Saturday, May 23, 2009

Reasoning, Preparation, and Trading Success

A recent post described a framework for trading in which evolving market action (the behavior of price, volume, and volatility around key price levels) is used to form ongoing estimates of the odds of touching predefined profit targets. By observing how volume and volatility behave on upward and downward movements—and by gauging the degree of participation in those movements—we can obtain a feel for whether trade is directional or non-directional and anticipate continuation and reversal moves accordingly.

Underlying this framework for trading is a reasoning process that synthesizes ongoing information within and across markets and time frames. Much of what is learned during the process of obtaining market expertise is a refinement of this reasoning process. Psychology becomes important to trading outcomes insofar as it promotes or interferes with the reasoning needed to adapt to the flows of market-generated information.

The reasoning process, however, begins before markets open as part of the trader’s daily preparation. By observing how markets trade overnight, evaluating the behavior of correlated asset classes prior to the open, and by assimilating economic data, news, and earnings releases (and market responses to these), the trader gains a feel for the market day before the opening bell rings.

Key to the trader’s reasoning is an elaboration of “what-if”scenarios that review hypotheses regarding likely market action. What if we open with low volume, near the previous day’s pivot level on a day with no scheduled economic releases? What if we open weak in the S&P 500 Index, but see firmness among the small cap stocks and a mixed open among the major stock sectors? What if the market breaks above a key price level, with bullish behavior in bonds, the dollar, commodities, and the more speculative stock sectors? What if the market breaks below support, but breadth remains mixed?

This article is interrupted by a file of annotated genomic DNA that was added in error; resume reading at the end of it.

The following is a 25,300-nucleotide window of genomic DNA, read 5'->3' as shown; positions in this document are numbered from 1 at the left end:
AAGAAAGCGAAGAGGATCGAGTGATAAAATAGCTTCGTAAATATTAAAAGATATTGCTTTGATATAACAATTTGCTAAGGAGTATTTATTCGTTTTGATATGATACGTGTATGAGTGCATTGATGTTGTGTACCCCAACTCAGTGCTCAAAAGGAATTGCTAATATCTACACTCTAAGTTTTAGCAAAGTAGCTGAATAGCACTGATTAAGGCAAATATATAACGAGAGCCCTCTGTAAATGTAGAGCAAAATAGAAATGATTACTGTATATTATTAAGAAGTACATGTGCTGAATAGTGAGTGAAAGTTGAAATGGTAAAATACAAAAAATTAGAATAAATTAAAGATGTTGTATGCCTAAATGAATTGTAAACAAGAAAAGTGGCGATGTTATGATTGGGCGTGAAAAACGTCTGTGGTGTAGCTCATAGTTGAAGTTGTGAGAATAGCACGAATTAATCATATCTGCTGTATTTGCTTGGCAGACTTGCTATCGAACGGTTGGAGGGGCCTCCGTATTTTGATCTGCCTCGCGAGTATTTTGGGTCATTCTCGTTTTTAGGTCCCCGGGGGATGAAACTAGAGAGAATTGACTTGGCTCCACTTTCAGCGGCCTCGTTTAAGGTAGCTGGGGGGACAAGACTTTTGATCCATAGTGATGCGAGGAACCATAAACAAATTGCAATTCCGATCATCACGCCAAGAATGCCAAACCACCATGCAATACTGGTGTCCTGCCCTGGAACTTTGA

Each of these scenarios calls for a specific trader response. Each offers potential trading opportunity. By mentally reviewing the scenarios in advance, the trader becomes more prepared to act upon them. The trader also becomes more sensitive to their unfolding, so that trading opportunities can be properly anticipated and mapped out.

Two sources of hypotheses for the day ahead can be especially useful to preparation. First, by tracking indicators such as stocks making new highs and lows; momentum measures such as Demand/Supply; and the percentage of stocks trading above their moving averages, we can gauge whether a market is gaining or losing momentum to the upside or downside (or whether it is trading in a range with little momentum). Drawing on the principle that strong momentum moves in one period will tend to carry over into subsequent intervals (and weak momentum moves will tend to reverse), we can formulate ideas as to whether markets are likely to hit particular targets today as a function of yesterday’s trade.